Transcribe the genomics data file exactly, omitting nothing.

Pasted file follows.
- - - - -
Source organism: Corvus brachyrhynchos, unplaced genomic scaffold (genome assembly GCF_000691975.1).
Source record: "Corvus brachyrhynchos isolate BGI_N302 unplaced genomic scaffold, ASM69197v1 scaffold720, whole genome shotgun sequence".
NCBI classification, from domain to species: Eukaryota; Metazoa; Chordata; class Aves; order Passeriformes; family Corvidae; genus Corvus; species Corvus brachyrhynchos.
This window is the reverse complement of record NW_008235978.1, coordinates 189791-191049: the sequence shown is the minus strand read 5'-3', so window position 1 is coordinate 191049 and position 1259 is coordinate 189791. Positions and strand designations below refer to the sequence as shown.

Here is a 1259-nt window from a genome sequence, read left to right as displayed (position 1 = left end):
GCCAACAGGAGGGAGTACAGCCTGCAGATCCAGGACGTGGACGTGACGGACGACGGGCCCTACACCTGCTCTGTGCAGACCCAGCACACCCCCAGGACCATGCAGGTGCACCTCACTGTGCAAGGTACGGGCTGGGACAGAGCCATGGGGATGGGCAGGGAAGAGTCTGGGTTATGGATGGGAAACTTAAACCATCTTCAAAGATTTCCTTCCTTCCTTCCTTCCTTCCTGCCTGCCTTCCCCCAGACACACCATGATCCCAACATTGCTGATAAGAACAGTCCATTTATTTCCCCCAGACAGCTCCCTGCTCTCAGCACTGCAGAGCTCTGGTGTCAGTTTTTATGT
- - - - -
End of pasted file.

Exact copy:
Source organism: Corvus brachyrhynchos, unplaced genomic scaffold (genome assembly GCF_000691975.1).
Source record: "Corvus brachyrhynchos isolate BGI_N302 unplaced genomic scaffold, ASM69197v1 scaffold720, whole genome shotgun sequence".
NCBI classification, from domain to species: Eukaryota; Metazoa; Chordata; class Aves; order Passeriformes; family Corvidae; genus Corvus; species Corvus brachyrhynchos.
This window is the reverse complement of record NW_008235978.1, coordinates 189791-191049: the sequence shown is the minus strand read 5'-3', so window position 1 is coordinate 191049 and position 1259 is coordinate 189791. Positions and strand designations below refer to the sequence as shown.

Here is a 1259-nt window from a genome sequence, read left to right as displayed (position 1 = left end):
GCCAACAGGAGGGAGTACAGCCTGCAGATCCAGGACGTGGACGTGACGGACGACGGGCCCTACACCTGCTCTGTGCAGACCCAGCACACCCCCAGGACCATGCAGGTGCACCTCACTGTGCAAGGTACGGGCTGGGACAGAGCCATGGGGATGGGCAGGGAAGAGTCTGGGTTATGGATGGGAAACTTAAACCATCTTCAAAGATTTCCTTCCTTCCTTCCTTCCTTCCTGCCTGCCTTCCCCCAGACACACCATGATCCCAACATTGCTGATAAGAACAGTCCATTTATTTCCCCCAGACAGCTCCCTGCTCTCAGCACTGCAGAGCTCTGGTGTCAGTTTTTATGT